Since passing as part of 2021’s coronavirus relief package, the monthly Child Tax Credits (CTC) have helped families across the country pay for things like food and childcare this year. But they were initially authorized just for one year – and it’s coming down the wire on the question of whether families will get the same program in 2022 and whether or not those payments would be able to begin in January.
Right now, the extension of the credit is tied to the current spending bill moving through Congress, known as the “Build Back Better” bill. As part of the text passed by the House of Representatives, the bill would re-up the CTC for another year. But that bill hasn’t yet passed the Senate – and even it does pass, it could be delayed enough that families won’t get a check by January 15.
Representative Suzan DelBene of Washington, chair of the centrist New Democrat Coalition comprising almost 100 members, released a statement this week calling on the Senate to pass the bill and re-up the Child Tax Credit, reports Insider. The Congressional Progressive Caucus, a more left-wing group of nearly 100 House Democrats, have also urged speedy passage of the bill in the Senate.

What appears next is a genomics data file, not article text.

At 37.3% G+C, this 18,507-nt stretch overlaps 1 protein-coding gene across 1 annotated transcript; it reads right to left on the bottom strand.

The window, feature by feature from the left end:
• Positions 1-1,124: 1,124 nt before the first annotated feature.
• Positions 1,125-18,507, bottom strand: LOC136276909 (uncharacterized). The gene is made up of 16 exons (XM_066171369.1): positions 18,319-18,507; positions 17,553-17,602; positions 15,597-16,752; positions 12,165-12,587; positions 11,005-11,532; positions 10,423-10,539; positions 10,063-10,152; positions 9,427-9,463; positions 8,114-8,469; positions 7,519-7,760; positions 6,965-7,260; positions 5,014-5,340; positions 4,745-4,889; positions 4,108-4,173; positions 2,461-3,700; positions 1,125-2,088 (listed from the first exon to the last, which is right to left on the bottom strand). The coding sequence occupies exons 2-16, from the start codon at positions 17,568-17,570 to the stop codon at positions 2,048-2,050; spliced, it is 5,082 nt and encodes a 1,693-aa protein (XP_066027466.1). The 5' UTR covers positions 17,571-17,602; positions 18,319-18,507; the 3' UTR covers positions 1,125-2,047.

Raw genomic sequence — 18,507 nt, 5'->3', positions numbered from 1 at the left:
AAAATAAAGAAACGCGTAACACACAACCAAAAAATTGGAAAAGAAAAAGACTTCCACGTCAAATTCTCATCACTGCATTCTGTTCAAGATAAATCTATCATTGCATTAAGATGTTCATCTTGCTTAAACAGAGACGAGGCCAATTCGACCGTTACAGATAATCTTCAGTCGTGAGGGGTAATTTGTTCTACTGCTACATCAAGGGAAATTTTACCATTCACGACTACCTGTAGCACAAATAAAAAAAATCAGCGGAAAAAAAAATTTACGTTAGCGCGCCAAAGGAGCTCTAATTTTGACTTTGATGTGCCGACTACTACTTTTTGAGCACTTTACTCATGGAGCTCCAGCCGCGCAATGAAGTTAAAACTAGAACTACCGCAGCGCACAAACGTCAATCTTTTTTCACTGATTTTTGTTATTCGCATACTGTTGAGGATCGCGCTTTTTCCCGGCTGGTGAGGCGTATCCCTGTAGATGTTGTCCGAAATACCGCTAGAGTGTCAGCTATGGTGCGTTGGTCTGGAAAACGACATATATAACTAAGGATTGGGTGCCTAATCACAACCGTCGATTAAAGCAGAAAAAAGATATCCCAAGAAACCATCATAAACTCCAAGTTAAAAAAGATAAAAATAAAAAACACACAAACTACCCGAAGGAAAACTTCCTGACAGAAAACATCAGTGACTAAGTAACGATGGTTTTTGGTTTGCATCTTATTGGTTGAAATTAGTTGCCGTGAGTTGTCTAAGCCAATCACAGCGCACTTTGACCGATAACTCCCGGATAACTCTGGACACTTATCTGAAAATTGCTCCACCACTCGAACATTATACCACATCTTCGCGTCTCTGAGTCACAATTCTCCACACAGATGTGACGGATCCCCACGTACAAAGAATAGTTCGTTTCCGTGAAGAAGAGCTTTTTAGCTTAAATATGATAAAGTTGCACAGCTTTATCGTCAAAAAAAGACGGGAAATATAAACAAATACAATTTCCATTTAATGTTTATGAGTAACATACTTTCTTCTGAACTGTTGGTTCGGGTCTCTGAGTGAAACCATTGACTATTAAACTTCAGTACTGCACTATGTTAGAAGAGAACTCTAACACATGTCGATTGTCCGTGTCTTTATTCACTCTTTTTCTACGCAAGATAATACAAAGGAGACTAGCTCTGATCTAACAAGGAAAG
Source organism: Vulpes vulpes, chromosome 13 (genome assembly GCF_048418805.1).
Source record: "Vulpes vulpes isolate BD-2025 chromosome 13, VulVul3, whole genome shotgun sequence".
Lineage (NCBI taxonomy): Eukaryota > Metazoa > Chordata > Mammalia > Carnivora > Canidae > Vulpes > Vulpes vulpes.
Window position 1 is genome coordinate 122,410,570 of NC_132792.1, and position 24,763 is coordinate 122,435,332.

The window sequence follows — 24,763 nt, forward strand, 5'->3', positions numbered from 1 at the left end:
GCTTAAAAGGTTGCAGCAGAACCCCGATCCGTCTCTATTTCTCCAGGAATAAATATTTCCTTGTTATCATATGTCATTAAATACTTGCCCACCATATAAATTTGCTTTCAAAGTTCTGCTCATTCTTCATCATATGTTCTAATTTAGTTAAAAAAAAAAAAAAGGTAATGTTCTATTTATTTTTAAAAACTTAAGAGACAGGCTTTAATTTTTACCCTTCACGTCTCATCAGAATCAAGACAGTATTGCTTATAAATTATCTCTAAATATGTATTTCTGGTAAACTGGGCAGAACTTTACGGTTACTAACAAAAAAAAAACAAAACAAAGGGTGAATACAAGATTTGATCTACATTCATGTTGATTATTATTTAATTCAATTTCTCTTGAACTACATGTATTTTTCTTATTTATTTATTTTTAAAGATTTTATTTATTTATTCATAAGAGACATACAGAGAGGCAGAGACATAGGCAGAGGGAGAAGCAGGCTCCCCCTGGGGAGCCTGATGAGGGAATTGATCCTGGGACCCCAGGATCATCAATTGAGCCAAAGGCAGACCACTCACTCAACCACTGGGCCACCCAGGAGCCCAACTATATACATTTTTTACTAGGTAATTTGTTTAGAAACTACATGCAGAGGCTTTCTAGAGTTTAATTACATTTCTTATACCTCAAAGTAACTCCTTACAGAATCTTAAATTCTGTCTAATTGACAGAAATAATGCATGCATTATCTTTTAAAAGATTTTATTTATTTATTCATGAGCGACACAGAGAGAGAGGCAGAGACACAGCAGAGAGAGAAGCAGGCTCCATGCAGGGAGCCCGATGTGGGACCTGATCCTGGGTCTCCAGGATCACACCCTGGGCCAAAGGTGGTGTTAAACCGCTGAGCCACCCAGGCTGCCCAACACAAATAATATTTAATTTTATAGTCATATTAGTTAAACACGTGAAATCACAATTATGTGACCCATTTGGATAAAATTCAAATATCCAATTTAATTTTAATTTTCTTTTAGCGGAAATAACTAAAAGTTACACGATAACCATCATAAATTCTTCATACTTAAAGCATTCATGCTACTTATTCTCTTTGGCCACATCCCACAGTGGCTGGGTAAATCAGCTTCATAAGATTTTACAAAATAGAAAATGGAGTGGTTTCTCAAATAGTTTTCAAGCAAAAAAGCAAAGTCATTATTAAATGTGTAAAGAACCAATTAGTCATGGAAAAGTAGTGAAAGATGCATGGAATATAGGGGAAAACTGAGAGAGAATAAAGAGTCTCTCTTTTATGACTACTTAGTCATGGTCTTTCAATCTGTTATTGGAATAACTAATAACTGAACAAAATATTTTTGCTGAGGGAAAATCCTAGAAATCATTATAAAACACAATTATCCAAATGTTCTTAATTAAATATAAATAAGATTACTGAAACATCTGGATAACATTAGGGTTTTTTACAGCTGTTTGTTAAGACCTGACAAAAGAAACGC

But since no Republicans are expected to support the bill – which, in addition to the Child Tax Credit expansion, includes support for childcare and pre-K, renewable energy, and other measures – the Democrats must wrangle every single one of their 50 Senators to pass the bill. And at least two Democratic Senators aren’t necessarily keen on passing it before the year ends.
Senator Joe Manchin of West Virginia isn’t sure the bill will pass before Christmas, reports CNN – adding that if the vote came up now, Manchin is reportedly unsure of how he would vote. In addition, Democratic Senator Kyrsten Sinema of Arizona has not necessarily said she will vote for the bill either, CNN notes.
If payments don’t go out in January, it could be a hit to many families. The New York Times reports that many families’ “excess savings” accrued since the start of the pandemic – in large part made through stimulus payments and the expanded Child Tax Credit – are starting to drop, and could be depleted by the first part of 2022.
The paper notes that while many people have more in their checking accounts now than in 2019, inflation is starting to hurt people’s budgets. And while the country isn’t quite in the depths of pandemic uncertainty, the economy remains… weird.
The last monthly payment is scheduled to go out next week. Many families are putting the monthly Child Tax Credits to use, covering everything from food to rent to utilities. And its impact on child poverty has been significant – one recent analysis found that further expansion of the credit could cut child poverty almost in half across much of the country.